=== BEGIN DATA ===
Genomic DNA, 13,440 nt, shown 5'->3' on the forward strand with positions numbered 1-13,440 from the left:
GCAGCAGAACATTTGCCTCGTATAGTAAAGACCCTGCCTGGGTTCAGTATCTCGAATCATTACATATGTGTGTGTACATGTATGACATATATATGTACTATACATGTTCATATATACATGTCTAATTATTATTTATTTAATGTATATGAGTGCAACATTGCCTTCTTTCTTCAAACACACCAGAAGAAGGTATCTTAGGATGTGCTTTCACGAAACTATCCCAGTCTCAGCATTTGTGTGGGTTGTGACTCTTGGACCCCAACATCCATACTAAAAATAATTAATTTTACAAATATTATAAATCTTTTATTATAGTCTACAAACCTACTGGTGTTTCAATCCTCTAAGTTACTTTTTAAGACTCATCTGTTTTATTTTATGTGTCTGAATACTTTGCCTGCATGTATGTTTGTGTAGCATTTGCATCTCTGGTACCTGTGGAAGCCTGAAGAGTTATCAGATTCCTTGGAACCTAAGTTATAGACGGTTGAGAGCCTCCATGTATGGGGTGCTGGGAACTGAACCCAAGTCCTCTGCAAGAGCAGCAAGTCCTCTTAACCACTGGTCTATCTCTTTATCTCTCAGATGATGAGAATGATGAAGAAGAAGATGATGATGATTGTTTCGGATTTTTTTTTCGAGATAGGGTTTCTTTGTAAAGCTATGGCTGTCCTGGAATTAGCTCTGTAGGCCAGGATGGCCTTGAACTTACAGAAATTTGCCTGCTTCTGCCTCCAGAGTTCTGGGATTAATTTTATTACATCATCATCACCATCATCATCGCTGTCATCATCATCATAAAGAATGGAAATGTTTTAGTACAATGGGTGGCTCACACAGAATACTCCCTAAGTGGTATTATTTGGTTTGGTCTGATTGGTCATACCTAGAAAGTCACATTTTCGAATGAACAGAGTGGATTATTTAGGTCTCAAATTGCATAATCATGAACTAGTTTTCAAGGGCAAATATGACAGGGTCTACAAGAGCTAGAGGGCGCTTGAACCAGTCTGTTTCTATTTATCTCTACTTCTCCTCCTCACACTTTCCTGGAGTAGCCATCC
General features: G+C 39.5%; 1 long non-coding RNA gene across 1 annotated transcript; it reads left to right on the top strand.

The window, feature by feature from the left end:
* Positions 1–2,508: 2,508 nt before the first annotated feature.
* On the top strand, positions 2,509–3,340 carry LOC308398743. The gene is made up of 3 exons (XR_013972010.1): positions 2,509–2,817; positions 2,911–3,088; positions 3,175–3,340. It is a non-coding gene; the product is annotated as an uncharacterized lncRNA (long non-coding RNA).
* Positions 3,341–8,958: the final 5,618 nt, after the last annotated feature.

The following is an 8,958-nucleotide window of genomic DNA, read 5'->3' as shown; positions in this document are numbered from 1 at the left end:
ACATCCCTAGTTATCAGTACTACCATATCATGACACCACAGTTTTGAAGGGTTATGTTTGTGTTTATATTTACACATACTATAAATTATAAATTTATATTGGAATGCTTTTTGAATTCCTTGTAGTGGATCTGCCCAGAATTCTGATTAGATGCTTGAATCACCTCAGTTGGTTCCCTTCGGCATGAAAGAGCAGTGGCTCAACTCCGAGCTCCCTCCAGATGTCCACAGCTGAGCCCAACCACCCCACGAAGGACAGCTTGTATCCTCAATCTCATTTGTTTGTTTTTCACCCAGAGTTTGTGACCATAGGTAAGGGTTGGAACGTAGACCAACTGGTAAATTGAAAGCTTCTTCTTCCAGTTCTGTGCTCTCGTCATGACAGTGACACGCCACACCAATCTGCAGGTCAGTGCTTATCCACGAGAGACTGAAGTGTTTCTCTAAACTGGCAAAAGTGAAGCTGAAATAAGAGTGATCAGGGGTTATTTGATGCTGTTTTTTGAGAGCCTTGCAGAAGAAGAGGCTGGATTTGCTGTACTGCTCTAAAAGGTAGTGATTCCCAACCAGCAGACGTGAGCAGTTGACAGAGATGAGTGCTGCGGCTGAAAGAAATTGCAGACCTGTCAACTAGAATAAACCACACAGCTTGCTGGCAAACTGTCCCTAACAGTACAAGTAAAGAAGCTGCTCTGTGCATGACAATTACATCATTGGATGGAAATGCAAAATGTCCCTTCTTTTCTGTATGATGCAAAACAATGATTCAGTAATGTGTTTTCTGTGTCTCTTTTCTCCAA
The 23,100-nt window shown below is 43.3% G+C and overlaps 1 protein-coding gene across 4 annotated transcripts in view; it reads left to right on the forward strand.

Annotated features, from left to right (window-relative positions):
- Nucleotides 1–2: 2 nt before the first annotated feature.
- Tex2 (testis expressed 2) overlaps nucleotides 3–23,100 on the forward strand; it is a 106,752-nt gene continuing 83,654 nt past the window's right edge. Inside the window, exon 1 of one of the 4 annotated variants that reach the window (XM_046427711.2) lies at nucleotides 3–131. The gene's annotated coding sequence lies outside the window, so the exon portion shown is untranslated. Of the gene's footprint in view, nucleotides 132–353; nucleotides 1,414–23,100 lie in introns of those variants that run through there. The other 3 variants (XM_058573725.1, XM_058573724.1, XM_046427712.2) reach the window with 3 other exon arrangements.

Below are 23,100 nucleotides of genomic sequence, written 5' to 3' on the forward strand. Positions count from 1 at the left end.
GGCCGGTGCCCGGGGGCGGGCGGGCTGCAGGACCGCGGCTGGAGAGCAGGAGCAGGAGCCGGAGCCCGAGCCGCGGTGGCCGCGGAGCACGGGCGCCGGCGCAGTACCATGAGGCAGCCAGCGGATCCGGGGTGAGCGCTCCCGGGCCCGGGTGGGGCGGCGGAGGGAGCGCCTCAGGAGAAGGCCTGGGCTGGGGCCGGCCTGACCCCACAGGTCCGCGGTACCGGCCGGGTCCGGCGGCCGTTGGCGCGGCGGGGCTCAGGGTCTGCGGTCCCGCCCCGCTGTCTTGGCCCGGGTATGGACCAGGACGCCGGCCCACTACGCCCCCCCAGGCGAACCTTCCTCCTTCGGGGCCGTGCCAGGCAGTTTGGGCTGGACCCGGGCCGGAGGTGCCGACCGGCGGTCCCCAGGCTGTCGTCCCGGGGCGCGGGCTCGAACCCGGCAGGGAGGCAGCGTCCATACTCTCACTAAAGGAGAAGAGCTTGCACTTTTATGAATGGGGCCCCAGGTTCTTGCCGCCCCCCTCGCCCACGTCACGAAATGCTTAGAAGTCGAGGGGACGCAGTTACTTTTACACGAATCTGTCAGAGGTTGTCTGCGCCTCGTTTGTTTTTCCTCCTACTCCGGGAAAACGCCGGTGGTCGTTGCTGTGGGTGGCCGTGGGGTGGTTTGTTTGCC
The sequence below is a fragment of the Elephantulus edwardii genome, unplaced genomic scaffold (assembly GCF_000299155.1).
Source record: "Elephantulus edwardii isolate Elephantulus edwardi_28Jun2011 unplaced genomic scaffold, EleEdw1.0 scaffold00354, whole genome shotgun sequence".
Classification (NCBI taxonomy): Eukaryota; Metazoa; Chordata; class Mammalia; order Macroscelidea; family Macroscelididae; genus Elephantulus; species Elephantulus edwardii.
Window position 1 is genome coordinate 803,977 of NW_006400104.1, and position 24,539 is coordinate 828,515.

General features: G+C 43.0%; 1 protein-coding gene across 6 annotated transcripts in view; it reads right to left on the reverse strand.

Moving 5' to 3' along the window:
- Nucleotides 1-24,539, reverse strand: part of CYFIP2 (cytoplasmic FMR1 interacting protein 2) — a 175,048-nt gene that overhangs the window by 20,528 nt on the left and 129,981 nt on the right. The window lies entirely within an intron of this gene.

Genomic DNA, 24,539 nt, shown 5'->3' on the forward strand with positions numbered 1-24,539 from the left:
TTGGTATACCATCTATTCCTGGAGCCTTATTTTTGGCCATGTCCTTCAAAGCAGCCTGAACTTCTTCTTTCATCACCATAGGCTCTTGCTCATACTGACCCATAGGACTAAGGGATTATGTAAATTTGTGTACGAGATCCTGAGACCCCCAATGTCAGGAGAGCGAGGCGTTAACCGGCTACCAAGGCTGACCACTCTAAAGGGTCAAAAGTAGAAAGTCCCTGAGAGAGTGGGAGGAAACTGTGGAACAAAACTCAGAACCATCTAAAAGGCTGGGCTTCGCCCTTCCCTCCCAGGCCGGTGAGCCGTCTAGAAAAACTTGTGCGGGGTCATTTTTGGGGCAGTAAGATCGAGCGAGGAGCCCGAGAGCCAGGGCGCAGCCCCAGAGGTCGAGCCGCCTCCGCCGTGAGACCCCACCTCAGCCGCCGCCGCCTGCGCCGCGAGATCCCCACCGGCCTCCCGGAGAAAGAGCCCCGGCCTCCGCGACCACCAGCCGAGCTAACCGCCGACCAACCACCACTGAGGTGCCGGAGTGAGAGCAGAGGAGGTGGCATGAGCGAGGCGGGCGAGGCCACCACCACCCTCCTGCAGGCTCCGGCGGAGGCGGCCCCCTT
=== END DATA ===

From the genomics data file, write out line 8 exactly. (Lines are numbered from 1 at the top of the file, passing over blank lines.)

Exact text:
The following is an 8,958-nucleotide window of genomic DNA, read 5'->3' as shown; positions in this document are numbered from 1 at the left end: